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Environmental disruption of molecular clocks promoted liver carcinogenesis and accelerated cancer progression in rodents. We investigated the specific role of clock gene Period 2 (Per2) for liver carcinogenesis and clock-controlled cellular proliferation, genomic instability and inflammation. We assessed liver histopathology, and determined molecular and physiology circadian patterns in mice on chronic diethylnitrosamine (DEN) exposure according to constitutive Per2 mutation. First, we found that Per2m/m liver displayed profound alterations in proliferation gene expression, including c-Myc derepression, phase-advanced Wee1, and arrhythmic Ccnb1 and K-ras mRNA expressions, as well as deregulated inflammation, through arrhythmic liver IL-6 protein concentration, in the absence of any DEN exposure. These changes could then make Per2m/m mice more prone to subsequently develop liver cancers on DEN. Indeed, primary liver cancers were nearly fourfold as frequent in Per2m/m mice as compared to wild-type (WT), 4 months after DEN exposure. The liver molecular clock was severely disrupted throughout the whole carcinogenesis process, including the initiation stage, i.e. within the initial 17 days on DEN. Per2m/m further exhibited increased c-Myc and Ccnb1 mean 24h expressions, lack of P53 response, and arrhythmic ATM, Wee1 and Ccnb1 expressions. DEN-induced tumor related inflammation was further promoted through increased protein concentrations of liver IL-6 and TNF-α as compared to WT during carcinogenesis initiation. Per2 mutation severely deregulated liver gene or protein expressions related to three cancer hallmarks, including uncontrolled proliferation, genomic instability, and tumor promoting inflammation, and accelerated liver carcinogenesis several-fold. Clock gene Per2 acted here as a liver tumor suppressor from initiation to progression.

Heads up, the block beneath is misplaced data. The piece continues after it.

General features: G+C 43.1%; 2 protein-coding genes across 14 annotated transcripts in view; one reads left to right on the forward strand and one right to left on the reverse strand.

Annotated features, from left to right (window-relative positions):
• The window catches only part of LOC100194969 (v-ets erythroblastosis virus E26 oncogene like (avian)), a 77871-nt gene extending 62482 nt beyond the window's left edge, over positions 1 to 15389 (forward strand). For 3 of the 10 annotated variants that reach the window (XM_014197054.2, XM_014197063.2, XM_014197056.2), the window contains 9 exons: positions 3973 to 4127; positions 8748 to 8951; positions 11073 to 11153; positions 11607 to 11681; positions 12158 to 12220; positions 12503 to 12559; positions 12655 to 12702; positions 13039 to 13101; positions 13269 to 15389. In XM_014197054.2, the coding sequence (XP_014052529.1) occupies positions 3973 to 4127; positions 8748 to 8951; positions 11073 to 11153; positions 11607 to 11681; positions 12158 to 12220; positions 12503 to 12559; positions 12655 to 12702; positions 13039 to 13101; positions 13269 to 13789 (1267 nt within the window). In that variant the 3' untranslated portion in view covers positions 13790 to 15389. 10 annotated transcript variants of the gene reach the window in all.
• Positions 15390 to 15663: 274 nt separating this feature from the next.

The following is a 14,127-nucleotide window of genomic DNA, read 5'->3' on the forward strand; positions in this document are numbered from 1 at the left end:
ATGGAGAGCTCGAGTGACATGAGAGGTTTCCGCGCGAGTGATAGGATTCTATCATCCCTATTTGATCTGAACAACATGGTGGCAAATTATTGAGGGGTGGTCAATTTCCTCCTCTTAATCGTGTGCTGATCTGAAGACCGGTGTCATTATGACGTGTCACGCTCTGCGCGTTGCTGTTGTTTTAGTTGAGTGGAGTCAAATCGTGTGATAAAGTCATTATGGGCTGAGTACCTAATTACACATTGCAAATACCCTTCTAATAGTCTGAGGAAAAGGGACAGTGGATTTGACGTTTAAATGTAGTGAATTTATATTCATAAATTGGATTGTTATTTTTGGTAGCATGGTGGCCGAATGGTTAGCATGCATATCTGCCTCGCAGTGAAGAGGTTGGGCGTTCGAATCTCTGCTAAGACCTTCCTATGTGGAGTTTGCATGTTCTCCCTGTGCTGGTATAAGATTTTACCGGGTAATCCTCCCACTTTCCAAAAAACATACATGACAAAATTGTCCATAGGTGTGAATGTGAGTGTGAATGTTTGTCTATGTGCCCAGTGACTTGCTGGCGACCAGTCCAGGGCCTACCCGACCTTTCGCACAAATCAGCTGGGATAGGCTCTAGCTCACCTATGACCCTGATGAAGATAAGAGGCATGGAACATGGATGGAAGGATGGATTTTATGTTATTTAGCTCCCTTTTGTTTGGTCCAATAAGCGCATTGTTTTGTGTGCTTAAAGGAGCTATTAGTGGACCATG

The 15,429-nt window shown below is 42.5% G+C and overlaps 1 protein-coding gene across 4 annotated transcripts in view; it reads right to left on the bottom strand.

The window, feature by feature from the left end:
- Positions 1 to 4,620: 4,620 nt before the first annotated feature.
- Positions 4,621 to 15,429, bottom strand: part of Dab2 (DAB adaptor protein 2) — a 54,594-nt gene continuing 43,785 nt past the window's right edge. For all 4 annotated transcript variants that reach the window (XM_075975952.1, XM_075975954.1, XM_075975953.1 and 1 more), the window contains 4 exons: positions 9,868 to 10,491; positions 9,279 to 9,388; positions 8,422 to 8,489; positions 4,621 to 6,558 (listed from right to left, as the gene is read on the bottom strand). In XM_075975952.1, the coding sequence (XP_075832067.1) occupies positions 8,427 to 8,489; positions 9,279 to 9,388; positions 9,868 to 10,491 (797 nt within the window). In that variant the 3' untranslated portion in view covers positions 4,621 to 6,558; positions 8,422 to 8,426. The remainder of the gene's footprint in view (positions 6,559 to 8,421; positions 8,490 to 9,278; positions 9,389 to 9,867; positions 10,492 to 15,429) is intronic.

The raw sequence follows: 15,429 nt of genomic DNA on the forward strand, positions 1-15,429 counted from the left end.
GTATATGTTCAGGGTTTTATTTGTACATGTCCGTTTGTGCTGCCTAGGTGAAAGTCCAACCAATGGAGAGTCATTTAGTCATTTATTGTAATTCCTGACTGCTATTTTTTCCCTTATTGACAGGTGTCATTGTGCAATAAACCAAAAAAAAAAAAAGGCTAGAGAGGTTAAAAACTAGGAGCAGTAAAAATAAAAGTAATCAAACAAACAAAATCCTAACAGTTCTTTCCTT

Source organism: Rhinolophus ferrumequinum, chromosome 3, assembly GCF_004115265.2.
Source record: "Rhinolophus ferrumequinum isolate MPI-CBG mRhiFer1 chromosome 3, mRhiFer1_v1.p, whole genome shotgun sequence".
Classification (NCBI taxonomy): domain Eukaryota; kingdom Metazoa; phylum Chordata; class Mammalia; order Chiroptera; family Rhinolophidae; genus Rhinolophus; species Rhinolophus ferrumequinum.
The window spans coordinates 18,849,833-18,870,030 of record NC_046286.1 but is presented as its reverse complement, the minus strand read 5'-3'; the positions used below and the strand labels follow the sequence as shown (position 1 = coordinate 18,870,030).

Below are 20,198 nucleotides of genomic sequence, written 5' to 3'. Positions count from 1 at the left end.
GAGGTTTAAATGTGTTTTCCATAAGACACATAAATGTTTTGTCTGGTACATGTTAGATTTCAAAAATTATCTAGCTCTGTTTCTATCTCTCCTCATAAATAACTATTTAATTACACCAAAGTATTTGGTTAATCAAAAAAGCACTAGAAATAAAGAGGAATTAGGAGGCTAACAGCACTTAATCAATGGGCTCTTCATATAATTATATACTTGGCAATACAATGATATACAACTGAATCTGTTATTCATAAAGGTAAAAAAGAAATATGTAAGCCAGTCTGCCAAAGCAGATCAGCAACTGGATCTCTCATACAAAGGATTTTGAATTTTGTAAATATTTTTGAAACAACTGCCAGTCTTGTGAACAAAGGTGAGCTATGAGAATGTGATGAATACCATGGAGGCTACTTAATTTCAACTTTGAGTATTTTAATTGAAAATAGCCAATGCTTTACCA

Hepatocellular carcinoma (HCC) is the sixth most frequent cancer and the third most common cause of cancer mortality worldwide . Clock gene Per2 plays a central role in the prominent circadian regulation of liver metabolism and proliferation [2, 3]. Here we aimed at determining the role of Per2 in liver carcinogenesis. To address this question, chronic exposure to diethylnitrosamine (DEN) was used as a model for inducing rodent HCC, whose histology and genetic signature have been considered to be similar to poor prognosis human HCC .
Circadian rhythms with an about 24-h period characterize the expression patterns of 10-40% of mouse liver transcripts [5, 6]. These molecular rhythms are controlled by a genetic molecular clock in each cell . The molecular oscillator involves an activation loop, where Clock or NPas2 and Bmal1 activate the transcription of Period (Per) genes 1, 2 and 3, Cryptochrome (Cry) genes 1/2, Rev-erbα/β and Dec 1/2. In turn, the Per, Cry, Rev-erb and Dec genes inhibit their own transcription and that of other clock genes through the interaction of their protein heterodimers with the CLOCK::BMAL1 protein heterodimer or clock gene promoters . Circadian clocks regulate nutrient and xenobiotic metabolism, immune response, cell division cycle, and cell death and survival [5, 6, 9, 10]. Messenger RNA (mRNA) and protein expression rhythms have been identified in mammalian tissues, in cell populations and in single cells [8, 11]. The molecular rhythms are redundantly controlled by both genetic circadian clocks and physiological rhythms, which build up the Circadian Timing System (CTS) [7, 12]. Mammalian CTS coordination and adjustment to environmental cycles is insured by the suprachiasmatic nuclei (SCN), a neuronal pacemaker located in the anterior hypothalamus .